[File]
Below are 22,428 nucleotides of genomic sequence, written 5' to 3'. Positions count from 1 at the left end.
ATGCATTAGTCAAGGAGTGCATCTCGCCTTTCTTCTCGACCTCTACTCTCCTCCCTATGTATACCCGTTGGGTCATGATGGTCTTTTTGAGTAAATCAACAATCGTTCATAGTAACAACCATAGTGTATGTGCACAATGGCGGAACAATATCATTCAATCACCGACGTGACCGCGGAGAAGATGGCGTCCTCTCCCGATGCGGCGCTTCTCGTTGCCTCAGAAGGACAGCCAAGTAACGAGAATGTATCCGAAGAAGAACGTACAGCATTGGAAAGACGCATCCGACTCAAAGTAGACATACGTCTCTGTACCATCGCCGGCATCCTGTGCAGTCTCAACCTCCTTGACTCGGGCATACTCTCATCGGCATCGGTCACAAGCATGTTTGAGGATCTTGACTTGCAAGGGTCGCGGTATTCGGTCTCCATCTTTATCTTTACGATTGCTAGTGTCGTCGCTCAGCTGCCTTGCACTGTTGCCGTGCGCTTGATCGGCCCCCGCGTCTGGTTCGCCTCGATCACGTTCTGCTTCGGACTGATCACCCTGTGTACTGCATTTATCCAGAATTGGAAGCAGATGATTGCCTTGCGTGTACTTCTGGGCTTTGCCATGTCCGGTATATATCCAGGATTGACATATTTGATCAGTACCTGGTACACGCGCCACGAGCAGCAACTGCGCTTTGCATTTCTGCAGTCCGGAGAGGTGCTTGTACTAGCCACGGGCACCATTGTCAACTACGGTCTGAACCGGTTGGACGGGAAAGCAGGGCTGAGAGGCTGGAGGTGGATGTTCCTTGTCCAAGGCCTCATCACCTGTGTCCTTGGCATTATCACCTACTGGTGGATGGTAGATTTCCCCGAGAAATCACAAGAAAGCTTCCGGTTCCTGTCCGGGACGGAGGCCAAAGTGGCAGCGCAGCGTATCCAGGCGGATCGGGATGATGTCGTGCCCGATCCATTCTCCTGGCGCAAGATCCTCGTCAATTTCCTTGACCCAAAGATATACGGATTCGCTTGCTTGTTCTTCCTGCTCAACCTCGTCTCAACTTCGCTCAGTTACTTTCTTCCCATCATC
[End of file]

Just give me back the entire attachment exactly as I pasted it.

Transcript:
Below are 22,428 nucleotides of genomic sequence, written 5' to 3'. Positions count from 1 at the left end.
ATGCATTAGTCAAGGAGTGCATCTCGCCTTTCTTCTCGACCTCTACTCTCCTCCCTATGTATACCCGTTGGGTCATGATGGTCTTTTTGAGTAAATCAACAATCGTTCATAGTAACAACCATAGTGTATGTGCACAATGGCGGAACAATATCATTCAATCACCGACGTGACCGCGGAGAAGATGGCGTCCTCTCCCGATGCGGCGCTTCTCGTTGCCTCAGAAGGACAGCCAAGTAACGAGAATGTATCCGAAGAAGAACGTACAGCATTGGAAAGACGCATCCGACTCAAAGTAGACATACGTCTCTGTACCATCGCCGGCATCCTGTGCAGTCTCAACCTCCTTGACTCGGGCATACTCTCATCGGCATCGGTCACAAGCATGTTTGAGGATCTTGACTTGCAAGGGTCGCGGTATTCGGTCTCCATCTTTATCTTTACGATTGCTAGTGTCGTCGCTCAGCTGCCTTGCACTGTTGCCGTGCGCTTGATCGGCCCCCGCGTCTGGTTCGCCTCGATCACGTTCTGCTTCGGACTGATCACCCTGTGTACTGCATTTATCCAGAATTGGAAGCAGATGATTGCCTTGCGTGTACTTCTGGGCTTTGCCATGTCCGGTATATATCCAGGATTGACATATTTGATCAGTACCTGGTACACGCGCCACGAGCAGCAACTGCGCTTTGCATTTCTGCAGTCCGGAGAGGTGCTTGTACTAGCCACGGGCACCATTGTCAACTACGGTCTGAACCGGTTGGACGGGAAAGCAGGGCTGAGAGGCTGGAGGTGGATGTTCCTTGTCCAAGGCCTCATCACCTGTGTCCTTGGCATTATCACCTACTGGTGGATGGTAGATTTCCCCGAGAAATCACAAGAAAGCTTCCGGTTCCTGTCCGGGACGGAGGCCAAAGTGGCAGCGCAGCGTATCCAGGCGGATCGGGATGATGTCGTGCCCGATCCATTCTCCTGGCGCAAGATCCTCGTCAATTTCCTTGACCCAAAGATATACGGATTCGCTTGCTTGTTCTTCCTGCTCAACCTCGTCTCAACTTCGCTCAGTTACTTTCTTCCCATCATC